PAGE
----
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ORIGINAL ARTICLE
Year : 2017  |  Volume : 8  |  Issue : 1  |  Page : 31

Factors associated with screen time in Iranian children and adolescents: The CASPIAN-IV study


1 Child Growth and Development Research Center, Research Institute for Primordial Prevention of Noncommunicable Disease, Isfahan University of Medical Sciences, Isfahan, Iran
2 Bureau of Family, Population, Youth and School Health, Ministry of Health and Medical Education, Tehran; Department of Pediatrics, Ahvaz Jundishapur University of Medical Sciences, Ahvaz, Iran
3 Chronic Diseases Research Center, Endocrinology and Metabolism Population Sciences Institute, Tehran University of Medical Sciences, Tehran, Iran
4 Health Management and Economics Research Center, University of Medical Sciences, Tehran and Department of Health Education and Promotion, University of Medical Sciences, Tehran, Iran
5 Non-communicable Diseases Research Center, Alborz University of Medical Science, Karaj; Endocrinology and Metabolism Research Center, Endocrinology and Metabolism Clinical Sciences Institute, Tehran University of Medical Sciences, Tehran, Iran

Correspondence Address:
Fatemeh Mohebpour
Child Growth and Development Research Center, Research Institute for Primordial Prevention of Noncommunicable Disease, Isfahan University of Medical Sciences, Isfahan
Iran
Mostafa Qorbani
Non-communicable Diseases Research Center, Alborz University of Medical Science, Karaj AND Endocrinology and Metabolism Research Center, Endocrinology and Metabolism Clinical Sciences Institute, Tehran University of Medical Sciences, Tehran
Iran
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Source of Support: None, Conflict of Interest: None


DOI: 10.4103/ijpvm.IJPVM_36_17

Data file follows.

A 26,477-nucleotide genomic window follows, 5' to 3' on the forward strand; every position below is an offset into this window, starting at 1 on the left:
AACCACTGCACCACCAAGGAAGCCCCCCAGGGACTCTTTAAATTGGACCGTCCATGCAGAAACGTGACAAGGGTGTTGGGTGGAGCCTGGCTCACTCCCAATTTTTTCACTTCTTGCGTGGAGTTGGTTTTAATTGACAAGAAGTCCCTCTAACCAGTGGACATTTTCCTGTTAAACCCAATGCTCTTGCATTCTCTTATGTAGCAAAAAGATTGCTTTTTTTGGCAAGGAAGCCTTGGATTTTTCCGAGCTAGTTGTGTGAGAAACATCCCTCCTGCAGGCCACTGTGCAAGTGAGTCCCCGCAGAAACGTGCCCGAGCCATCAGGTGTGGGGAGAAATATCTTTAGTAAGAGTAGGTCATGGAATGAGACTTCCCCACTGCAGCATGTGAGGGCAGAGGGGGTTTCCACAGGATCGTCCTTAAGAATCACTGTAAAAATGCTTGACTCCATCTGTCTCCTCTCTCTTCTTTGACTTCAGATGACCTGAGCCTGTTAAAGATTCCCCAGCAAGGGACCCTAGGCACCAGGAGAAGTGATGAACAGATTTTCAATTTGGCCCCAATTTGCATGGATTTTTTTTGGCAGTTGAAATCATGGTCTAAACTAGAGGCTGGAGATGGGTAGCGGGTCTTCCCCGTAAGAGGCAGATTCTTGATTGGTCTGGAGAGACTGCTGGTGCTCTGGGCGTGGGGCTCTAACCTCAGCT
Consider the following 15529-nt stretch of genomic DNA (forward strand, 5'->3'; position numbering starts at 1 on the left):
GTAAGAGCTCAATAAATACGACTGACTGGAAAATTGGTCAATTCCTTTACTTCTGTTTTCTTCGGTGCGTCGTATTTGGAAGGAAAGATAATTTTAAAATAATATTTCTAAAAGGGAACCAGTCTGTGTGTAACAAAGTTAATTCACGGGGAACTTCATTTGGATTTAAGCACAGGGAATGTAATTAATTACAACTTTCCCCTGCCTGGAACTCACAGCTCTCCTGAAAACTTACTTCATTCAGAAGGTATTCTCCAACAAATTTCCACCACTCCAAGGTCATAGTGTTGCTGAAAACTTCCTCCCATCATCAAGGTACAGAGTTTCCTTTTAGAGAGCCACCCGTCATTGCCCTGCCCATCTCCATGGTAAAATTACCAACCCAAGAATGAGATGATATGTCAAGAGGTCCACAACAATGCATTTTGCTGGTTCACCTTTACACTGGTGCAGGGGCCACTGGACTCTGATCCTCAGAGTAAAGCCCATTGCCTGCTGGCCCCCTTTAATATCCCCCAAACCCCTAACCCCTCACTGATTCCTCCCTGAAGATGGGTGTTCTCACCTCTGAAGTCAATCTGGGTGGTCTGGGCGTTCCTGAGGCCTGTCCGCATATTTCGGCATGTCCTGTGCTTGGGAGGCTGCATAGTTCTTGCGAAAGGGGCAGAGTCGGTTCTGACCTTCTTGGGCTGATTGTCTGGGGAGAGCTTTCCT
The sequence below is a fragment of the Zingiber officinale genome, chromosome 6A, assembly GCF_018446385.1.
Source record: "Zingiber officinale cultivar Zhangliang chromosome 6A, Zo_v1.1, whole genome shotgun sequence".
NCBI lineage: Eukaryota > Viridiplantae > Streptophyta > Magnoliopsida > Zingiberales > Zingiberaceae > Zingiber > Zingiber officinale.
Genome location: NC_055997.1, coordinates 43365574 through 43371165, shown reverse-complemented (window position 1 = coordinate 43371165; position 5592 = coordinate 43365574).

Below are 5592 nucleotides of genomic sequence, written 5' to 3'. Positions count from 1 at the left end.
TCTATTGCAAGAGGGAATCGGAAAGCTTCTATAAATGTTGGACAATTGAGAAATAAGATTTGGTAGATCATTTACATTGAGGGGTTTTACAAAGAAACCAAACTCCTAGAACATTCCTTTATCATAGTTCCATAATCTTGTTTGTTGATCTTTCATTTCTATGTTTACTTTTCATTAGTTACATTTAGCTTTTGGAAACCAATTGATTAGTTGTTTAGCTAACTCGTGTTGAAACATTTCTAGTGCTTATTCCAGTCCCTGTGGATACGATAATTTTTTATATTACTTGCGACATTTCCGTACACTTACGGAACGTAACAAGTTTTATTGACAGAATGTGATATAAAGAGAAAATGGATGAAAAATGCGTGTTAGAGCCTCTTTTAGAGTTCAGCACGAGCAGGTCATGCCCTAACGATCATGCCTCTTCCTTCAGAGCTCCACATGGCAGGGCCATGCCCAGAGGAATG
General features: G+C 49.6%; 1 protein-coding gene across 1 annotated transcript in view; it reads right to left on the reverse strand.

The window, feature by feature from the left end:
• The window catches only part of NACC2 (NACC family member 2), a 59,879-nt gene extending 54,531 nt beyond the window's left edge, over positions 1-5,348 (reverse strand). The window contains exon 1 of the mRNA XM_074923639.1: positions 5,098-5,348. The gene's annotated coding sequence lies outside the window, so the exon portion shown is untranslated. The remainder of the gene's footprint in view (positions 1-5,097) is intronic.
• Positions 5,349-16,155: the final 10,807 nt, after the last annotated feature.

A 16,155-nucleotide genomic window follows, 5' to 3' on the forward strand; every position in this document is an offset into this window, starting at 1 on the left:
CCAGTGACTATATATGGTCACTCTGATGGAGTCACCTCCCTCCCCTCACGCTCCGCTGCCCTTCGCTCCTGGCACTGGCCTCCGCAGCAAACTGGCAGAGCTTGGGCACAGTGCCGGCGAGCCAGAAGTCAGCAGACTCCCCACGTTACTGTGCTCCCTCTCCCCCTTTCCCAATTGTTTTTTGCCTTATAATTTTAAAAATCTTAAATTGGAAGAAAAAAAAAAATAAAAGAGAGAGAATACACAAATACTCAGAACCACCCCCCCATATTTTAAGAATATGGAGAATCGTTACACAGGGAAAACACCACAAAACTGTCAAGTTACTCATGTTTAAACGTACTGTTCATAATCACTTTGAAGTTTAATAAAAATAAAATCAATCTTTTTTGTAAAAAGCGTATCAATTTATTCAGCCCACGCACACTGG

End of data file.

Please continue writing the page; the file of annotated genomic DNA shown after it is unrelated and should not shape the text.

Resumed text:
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Background: Prolonged screen time is frequent in children and adolescents. Implementing interventions to reduce physical inactivity needs to assess related determinants. This study aims to assess factors associated with screen time in a national sample of children and adolescents. Methods: This nationwide study was conducted among 14,880 students aged 6–18 years. Data collection was performed using questionnaires and physical examination. The World Health Organization-Global School Health Survey questionnaire was used. Logistic regression analysis was used to examine the relationship between demographic variables, socioeconomic status (SES), family structure, physical activity, unhealthy eating habits, body mass index, and mental distress with screen time. Results: The participation rate was 90.6% (n = 13,486), 50.8% were male, and 75.6% lived in urban areas. Mean (standard deviation) age of participants was 12.47 (3.36) years. The SES, eating junk foods, urban residence, and age had significant association with screen time, watching television (TV), and computer use (P < 0.05). With increasing number of children, the odds ratio of watching TV reduced (P < 0.001). Statistically, significant association existed between obesity and increased time spent watching TV (P < 0.001). Girls spent less likely to use computer and to have prolonged screen time (P < 0.001). Participants in the sense of worthlessness were less likely to watch TV (P = 0.005). Screen time, watching TV, and using computer were higher in students with aggressive behaviors (P < 0.001); screen time was higher in those with insomnia. Conclusions: In this study, higher SES, unhealthy food habits, and living in urban areas, as well as aggressive behaviors and insomnia increased the risk of physical inactivity.


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